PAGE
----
Commentary on the Gospel of
Recently in a church I noticed that the resident religious community were all sitting as far removed from one another as the architecture and furniture allowed. Since then I’ve noticed it in many other places. We need space, it’s true; but if that’s the only thing we need, it’s the end of community. Children sit away from one another only when there has been a fight. But they soon make it up again. There must be something permanently wrong with adults who do it instinctively and always. The Eucharist is an assembly of the faithful. It brings us together, expressing our union in Christ and our eternal union with God. How can we say these things and still go on sitting far apart? I often think that the farther from the mouth, the more truthful our language. We tell lies with our mouth, we tell the truth with our feet.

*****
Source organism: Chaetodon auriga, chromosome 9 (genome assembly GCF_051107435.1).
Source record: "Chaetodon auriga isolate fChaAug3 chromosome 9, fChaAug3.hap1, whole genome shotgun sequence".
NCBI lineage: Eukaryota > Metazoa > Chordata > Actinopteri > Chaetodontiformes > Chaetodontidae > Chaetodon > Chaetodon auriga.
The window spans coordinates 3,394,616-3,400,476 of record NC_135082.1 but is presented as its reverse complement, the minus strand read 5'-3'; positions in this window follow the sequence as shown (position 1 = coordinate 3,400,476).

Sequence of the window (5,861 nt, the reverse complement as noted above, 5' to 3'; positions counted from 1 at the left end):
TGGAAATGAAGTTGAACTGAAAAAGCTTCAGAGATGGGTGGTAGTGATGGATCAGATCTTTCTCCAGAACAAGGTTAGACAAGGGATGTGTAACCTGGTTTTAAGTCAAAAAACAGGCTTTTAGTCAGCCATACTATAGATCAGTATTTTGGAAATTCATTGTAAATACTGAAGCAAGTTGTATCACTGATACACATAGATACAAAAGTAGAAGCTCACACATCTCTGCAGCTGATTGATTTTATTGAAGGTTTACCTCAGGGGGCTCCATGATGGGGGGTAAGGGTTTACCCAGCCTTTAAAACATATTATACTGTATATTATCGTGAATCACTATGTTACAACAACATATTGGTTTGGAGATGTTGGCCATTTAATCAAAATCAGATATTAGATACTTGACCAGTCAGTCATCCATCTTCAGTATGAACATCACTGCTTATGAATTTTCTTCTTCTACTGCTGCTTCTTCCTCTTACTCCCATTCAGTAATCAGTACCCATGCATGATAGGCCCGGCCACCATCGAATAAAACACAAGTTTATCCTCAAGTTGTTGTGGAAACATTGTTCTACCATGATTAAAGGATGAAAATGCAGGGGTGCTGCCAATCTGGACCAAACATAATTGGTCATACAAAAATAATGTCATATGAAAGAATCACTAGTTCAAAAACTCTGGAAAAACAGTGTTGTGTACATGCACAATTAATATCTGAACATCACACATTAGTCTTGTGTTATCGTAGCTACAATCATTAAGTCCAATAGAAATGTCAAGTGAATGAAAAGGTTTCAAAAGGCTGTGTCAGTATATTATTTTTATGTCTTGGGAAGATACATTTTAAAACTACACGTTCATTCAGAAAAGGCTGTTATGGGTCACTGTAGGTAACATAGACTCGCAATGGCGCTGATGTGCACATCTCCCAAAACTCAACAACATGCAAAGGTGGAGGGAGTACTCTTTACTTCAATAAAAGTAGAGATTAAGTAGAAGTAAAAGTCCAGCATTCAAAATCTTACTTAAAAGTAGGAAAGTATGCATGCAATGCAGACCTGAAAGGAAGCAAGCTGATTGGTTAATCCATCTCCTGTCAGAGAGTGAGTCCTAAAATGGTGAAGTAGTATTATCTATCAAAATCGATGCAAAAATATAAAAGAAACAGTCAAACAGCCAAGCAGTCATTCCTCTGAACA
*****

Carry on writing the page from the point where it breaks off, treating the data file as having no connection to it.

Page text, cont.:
The Eucharist is bodily: the truth stands out in it more clearly and powerfully than anywhere else—so powerfully that it is expected to affect our whole subsequent life. But what if it doesn’t affect us even while we are present at it? The feast of the Body and Blood of Christ is a day for meditating on the bodily truth—our own, and that of the Eucharist.